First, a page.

How is democracy limited by the discourse on worker union strikes?
Today’s blog will discuss the way that Unions and their right to strike have been a key component of the UK’s democracy since the formation of trade unions throughout the mid to late 1800s. As defined by the UK Government website, a Trade Union is ‘an organisation with members who are usually workers or employees’, possessing the rights to challenge employers on matters such as salary, redundancy, and varying other concerns within the workplace. This is a system that allows for a representative democracy (democracy being ‘a system of government by the whole population’ (https://tinyurl.com/24y9pe8u), as it enables members of the general public to make statements to higher bodies and act as agents of change when faced with injustice. Lately, the Conservative government has been working to remove the rights that workers have and the contributions they are able to make to the UK’s democratic systems. This blog post will explore the ways in which this is occurring, and asks the reader how this endangers democracy.
In 1868, trade unionists from all over the UK came together in order to form the ‘Trades Union Congress’; the first notable national act of worker solidarity in this sense. They did so with the intention of deciding upon collective goals for workers across the UK, and to ‘take action in all Parliamentary matters pertaining to the general interests of the working classes’ (https://tinyurl.com/4dvwxys4). A large amount of the success of Trade Unions in the past in terms of achieving their goals can be attributed to the idea of ‘collective bargaining’ (https://tinyurl.com/5c43zxv6). This involves large numbers of workers taking a stance simultaneously in order to increase impact and evoke responses from government and employer bodies. A well-known example of this would be mass strikes, something that can be seen particularly amongst key workers such as those in the healthcare, teaching, transport, and public service industries. This exertion of democratic power has been seen to be successful in many cases, one notable example being the work of the ‘Unite’ trade union, a group that secured a ‘12% pay rise’ for street cleaners and refuse collectors in Rugby, 2022. In wake of the recent cost of living crisis, the ability to increase welfare in this way is crucial and save lives in the face of austerity.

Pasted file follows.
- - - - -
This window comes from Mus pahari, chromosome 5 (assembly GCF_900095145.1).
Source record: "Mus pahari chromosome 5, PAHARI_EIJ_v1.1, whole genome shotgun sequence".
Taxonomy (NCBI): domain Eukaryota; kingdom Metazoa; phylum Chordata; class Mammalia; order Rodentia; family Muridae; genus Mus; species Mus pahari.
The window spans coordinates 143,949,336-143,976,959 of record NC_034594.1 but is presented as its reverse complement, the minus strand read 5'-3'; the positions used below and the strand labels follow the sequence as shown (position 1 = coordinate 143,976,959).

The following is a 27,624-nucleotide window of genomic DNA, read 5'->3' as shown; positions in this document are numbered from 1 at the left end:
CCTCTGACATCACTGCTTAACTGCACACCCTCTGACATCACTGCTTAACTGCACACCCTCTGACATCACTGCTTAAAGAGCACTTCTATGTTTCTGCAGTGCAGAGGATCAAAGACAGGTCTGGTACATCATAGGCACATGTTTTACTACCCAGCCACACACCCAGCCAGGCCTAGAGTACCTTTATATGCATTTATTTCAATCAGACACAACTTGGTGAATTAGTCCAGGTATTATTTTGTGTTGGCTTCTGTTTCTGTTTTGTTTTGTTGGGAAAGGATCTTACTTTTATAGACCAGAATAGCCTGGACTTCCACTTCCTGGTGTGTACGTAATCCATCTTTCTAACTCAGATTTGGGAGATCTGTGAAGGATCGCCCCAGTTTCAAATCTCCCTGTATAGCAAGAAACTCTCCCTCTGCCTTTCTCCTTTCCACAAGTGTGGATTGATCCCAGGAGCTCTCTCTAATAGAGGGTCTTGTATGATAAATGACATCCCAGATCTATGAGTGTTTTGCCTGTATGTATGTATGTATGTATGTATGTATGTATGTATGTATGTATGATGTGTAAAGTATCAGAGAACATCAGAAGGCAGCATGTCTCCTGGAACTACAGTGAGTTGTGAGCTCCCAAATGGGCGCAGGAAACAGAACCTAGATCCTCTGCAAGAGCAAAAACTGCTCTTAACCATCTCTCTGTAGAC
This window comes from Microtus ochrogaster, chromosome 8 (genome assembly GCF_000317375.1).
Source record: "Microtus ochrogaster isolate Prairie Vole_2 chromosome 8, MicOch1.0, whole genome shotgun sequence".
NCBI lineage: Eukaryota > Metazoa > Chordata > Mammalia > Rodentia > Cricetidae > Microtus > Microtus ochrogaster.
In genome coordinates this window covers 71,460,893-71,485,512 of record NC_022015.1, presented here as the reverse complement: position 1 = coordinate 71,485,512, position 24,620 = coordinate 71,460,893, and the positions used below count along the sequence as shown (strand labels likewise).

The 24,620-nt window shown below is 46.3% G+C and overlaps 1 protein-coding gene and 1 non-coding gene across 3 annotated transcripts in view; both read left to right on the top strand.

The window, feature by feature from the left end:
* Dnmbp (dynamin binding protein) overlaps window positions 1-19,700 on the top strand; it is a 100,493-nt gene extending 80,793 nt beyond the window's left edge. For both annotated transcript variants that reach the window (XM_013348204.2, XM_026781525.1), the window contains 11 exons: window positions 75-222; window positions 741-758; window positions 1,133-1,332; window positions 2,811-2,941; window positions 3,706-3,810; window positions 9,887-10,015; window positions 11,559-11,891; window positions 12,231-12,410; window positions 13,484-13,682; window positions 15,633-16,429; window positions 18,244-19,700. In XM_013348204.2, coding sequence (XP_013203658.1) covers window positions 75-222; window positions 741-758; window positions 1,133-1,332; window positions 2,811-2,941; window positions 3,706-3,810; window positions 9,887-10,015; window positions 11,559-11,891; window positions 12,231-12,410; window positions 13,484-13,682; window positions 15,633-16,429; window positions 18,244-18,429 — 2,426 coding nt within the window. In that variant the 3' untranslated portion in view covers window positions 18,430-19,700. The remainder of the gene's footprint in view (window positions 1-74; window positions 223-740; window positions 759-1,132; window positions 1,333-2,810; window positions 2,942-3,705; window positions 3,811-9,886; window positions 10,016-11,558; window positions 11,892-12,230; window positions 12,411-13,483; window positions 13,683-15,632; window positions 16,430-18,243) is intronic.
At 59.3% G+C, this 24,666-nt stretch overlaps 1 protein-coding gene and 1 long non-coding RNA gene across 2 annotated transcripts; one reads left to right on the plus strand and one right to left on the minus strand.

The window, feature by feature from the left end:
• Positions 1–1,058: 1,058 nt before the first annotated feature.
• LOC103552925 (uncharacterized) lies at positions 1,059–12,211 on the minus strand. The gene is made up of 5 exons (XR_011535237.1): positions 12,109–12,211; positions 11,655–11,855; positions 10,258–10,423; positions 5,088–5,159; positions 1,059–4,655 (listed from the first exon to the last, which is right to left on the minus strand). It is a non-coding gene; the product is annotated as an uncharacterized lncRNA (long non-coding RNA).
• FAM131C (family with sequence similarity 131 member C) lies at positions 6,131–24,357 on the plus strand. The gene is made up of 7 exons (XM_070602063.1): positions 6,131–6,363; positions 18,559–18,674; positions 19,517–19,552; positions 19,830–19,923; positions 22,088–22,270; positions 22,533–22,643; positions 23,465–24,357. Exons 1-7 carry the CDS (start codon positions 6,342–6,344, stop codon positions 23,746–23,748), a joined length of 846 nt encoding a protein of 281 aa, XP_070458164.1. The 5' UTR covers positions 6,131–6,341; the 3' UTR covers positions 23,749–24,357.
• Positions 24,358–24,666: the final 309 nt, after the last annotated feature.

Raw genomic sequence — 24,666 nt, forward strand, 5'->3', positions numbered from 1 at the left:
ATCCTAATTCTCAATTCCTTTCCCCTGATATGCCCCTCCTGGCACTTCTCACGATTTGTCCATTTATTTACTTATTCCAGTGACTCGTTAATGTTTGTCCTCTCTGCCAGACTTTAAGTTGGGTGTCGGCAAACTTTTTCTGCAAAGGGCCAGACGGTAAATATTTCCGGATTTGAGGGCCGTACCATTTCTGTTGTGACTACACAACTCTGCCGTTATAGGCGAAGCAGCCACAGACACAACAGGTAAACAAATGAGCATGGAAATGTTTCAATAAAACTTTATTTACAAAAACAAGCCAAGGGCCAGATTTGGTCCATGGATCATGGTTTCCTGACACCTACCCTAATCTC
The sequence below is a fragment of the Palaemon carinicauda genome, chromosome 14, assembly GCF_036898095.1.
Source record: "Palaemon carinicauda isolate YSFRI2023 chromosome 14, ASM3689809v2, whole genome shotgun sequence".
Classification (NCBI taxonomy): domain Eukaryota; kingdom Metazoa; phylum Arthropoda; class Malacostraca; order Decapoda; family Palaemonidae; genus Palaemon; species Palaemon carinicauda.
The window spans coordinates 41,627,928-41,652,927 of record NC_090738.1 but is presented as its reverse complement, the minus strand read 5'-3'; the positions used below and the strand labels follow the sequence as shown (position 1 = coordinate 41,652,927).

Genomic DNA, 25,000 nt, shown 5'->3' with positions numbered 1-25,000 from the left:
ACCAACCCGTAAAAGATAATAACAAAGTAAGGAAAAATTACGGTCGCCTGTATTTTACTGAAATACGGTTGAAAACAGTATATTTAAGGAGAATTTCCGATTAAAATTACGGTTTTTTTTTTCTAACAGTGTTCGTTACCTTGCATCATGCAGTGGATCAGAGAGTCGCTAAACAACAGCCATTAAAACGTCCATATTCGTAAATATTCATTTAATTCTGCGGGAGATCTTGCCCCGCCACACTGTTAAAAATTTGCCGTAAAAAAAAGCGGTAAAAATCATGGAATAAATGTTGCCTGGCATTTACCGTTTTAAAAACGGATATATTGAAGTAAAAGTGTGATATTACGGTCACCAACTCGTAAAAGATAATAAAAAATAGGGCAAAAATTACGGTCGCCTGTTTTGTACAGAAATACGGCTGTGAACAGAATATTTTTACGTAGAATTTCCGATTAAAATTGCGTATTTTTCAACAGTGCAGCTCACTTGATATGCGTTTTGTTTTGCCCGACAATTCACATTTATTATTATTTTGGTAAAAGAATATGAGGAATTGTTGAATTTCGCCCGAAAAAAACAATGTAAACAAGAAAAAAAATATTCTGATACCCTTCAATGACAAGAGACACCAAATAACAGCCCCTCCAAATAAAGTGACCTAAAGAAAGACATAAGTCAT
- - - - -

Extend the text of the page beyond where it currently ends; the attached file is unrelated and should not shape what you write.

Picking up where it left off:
Despite small victories, such as that for Rugby service workers, not all strikes are met with the same willingness to change. In December of 2022 approximately 100,000 nurses participated in a day long strike in pursuit of higher pay. This was in retaliation to the 12% pay cut (when considering inflation) that nurses have faced when comparing figures from 2010/11 to 2020/1, despite pressure on the NHS due to patient numbers, waiting time, and lack of resources increasing exponentially between these times (https://tinyurl.com/39c73dyy). Similar action has recently been seen amongst transport workers, with train drivers striking for higher pay since the end of 2022. These pleas for fair pay have been met with little reception from the current government, and there seems to be little indication towards any sort of permanent increase in wages. Although as of present there is no official ‘right to strike’ in the UK, these examples fall under Article 11 of the EU Convention of Human Rights, stating the lawfulness of ‘freedom of peaceful assembly’ along with ‘the right to form and to join trade unions for the protection of their interests’. Despite these peaceful strikes falling under this bracket, the current Conservative government has begun taking steps to limit this exertion of democratic power from working class people.